11. Mungbean: The mungbean is important in Asian diets and valuable for its easily digestible protein. High levels of iron in the vegetable can help improve the diets of the most vulnerable women and children and mungbean production offers an opportunity for increased income for small-scale farmers. In addition, the vegetable can fix nitrogen in the soil, making it valuable for crop rotations.

12. Okra: The edible green seed pods of this plant are a common ingredient in soups and sauces and popular in Indian and Pakistani cuisine. Okra is also an important export crop in The Philippines, Thailand, Malaysia and Vietnam. The vegetable is a rich source of vitamins and minerals and the seeds provide quality oil and protein.

13. Papalo: This popular herb, known for its strong skunk-like smell, is used in the American Southwest, Mexico and South America. Papalo, typically eaten as a garnish, is valued for its medicinal properties, including regulating blood pressure, relieving stomach disorders and addressing liver problems. This unique herb has a hardiness to heat, allowing it flourish in hot climates.

14. Perinaldo artichokes: This popular thistle vegetable, valued for its tasty center, is native to the Mediterranean region and originally cultivated in ancient Greece. The edible flower bud is a good source of fiber, vitamin C, folic acid and various minerals. This variety of artichoke is drought resistant and very hardy.

15. Rourou (taro leaves): In a number of Pacific Island countries, including Fiji, taro leaves are eaten and used in various cooking techniques. The leaves provide an excellent source of vitamins A and C. The leaves also have a social importance in ceremonial feasts and are a good local cash crop. In addition, the corms of the giant swamp taro plant have the potential to help feed a large number of Pacific Island countries.

Here is a video by Food Tank that explains more:

EcoWatch Daily Newsletter

Activists of Greenpeace and Fridays For Future demonstrate on a canal in front of the cooling tower of the coal-fired power plant Datteln 4 of power supplier Uniper in Datteln, western Germany, on May 20. INA FASSBENDER / AFP / Getty Images

The Bundestag and Bundesrat — Germany's lower and upper houses of parliament — passed legislation on Friday that would phase out coal use in the country in less than two decades as part of a road map to reduce carbon emissions.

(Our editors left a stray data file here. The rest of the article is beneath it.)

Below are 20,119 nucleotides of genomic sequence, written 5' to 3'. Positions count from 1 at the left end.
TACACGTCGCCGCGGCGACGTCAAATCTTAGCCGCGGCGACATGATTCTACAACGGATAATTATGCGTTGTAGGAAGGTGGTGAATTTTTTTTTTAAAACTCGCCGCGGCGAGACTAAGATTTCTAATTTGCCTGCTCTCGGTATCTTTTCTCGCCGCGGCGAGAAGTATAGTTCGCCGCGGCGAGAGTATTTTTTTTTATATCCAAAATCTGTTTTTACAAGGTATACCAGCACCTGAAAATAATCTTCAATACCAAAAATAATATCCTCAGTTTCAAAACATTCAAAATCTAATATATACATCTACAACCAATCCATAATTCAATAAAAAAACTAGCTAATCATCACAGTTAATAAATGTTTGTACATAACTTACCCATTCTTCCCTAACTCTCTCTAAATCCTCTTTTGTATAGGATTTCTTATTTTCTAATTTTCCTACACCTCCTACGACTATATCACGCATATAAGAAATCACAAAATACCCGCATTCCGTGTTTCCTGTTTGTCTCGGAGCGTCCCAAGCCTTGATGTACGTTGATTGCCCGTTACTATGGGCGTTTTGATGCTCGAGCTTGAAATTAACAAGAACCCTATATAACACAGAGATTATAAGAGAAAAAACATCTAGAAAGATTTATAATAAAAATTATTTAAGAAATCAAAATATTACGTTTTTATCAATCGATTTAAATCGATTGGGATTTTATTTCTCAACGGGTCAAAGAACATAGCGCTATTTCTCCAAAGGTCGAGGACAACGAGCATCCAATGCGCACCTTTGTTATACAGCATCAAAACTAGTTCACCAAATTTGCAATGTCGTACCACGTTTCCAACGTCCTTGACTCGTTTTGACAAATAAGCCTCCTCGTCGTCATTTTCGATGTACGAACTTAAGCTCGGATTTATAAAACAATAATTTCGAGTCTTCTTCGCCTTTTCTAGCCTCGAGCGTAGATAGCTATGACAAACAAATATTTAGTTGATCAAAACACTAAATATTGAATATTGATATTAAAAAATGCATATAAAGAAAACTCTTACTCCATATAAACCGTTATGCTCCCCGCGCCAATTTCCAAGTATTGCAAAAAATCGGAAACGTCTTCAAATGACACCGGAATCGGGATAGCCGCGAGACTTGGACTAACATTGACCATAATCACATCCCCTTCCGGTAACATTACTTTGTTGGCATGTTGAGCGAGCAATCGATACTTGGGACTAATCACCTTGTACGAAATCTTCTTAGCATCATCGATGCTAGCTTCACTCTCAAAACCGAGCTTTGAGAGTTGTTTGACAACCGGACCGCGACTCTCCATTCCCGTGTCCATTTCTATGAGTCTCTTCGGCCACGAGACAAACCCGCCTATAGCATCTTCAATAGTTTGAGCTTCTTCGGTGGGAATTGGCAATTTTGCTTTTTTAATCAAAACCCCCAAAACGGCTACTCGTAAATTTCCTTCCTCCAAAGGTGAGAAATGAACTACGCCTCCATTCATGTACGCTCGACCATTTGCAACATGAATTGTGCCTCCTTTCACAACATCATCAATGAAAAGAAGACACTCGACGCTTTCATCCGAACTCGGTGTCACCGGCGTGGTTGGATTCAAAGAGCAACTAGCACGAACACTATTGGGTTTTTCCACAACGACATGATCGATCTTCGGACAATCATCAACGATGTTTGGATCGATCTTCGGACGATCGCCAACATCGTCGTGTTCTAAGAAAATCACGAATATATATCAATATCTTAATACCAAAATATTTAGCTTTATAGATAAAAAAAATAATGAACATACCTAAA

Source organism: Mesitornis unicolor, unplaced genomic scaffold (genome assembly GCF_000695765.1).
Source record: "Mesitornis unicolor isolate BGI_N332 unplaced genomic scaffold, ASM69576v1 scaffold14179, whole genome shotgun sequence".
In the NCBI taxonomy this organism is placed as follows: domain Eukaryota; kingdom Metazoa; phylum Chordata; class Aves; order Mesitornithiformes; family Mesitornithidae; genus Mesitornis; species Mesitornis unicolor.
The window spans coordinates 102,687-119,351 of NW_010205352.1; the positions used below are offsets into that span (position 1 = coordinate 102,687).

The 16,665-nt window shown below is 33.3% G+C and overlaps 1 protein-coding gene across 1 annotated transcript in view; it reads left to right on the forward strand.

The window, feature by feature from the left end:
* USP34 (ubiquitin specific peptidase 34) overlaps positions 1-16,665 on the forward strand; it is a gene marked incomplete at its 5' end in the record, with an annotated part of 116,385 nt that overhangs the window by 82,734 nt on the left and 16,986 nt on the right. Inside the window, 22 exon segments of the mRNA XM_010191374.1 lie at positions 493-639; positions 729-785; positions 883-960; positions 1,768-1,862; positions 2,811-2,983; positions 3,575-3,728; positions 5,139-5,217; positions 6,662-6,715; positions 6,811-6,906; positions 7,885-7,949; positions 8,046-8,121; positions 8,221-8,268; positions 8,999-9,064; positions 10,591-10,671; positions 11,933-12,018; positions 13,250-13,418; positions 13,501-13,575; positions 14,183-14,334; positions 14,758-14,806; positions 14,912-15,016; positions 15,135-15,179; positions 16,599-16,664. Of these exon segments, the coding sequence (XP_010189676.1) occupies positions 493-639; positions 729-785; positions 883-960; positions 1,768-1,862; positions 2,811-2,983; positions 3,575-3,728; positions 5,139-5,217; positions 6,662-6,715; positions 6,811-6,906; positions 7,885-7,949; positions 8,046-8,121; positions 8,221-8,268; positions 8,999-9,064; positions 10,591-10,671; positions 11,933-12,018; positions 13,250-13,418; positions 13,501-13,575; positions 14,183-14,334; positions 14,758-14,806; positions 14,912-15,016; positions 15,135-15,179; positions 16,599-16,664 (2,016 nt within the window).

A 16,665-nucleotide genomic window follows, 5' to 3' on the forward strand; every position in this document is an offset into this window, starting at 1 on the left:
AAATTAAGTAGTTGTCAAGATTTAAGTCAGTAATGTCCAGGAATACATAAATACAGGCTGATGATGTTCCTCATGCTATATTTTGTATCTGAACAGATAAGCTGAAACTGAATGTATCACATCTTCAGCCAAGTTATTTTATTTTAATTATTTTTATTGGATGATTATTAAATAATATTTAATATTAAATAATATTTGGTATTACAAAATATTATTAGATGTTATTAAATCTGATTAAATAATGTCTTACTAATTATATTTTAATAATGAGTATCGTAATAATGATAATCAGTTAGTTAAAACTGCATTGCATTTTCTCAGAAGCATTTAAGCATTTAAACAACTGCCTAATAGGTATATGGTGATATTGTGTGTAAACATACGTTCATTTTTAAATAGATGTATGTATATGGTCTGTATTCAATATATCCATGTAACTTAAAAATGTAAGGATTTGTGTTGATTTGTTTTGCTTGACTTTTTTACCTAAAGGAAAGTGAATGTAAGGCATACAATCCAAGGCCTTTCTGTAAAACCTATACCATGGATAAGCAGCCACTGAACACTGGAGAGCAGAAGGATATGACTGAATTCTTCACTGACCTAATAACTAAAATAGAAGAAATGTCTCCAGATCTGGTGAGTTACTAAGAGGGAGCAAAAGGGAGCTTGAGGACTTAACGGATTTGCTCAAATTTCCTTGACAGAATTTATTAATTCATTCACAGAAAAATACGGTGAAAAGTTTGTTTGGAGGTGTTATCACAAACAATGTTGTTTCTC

Read More Show Less
Pixabay

By Tara Lohan

Would you like to take a crack at solving climate change? Or at least creating a road map of how we could do it?

Read More Show Less
Climate campaigners and Indigenous peoples across Canada have spent the past several years protesting the Trans Mountain pipeline. Mark Klotz / Flickr / cc

By Elana Sulakshana

Rainforest Action Network recently uncovered a document that lists the 11 companies that are currently insuring the controversial Trans Mountain tar sands pipeline in Canada. These global insurance giants are providing more than USD$500 million in coverage for the massive risks of the existing Trans Mountain pipeline, and they're also lined up to cover the expansion project.

Read More Show Less
Pexels

By Leah Campbell

After several months of stay-at-home orders due to the COVID-19 pandemic, many households are beginning to experience family burnout from spending so much time together.

Read More Show Less
Food Tank

By Danielle Nierenberg and Alonso Diaz

With record high unemployment, a reeling global economy, and concerns of food shortages, the world as we know it is changing. But even as these shifts expose inequities in the health and food systems, many experts hope that the current moment offers an opportunity to build a new and more sustainable food system.

Read More Show Less
Pexels

By Brian J. Love and Julie Rieland

The COVID-19 pandemic has disrupted the U.S. recycling industry. Waste sources, quantities and destinations are all in flux, and shutdowns have devastated an industry that was already struggling.

Read More Show Less

Trending

Pixabay

By Kris Gunnars, BSc

Unhealthy foods play a primary role in many people gaining weight and developing chronic health conditions, more now than ever before.

Read More Show Less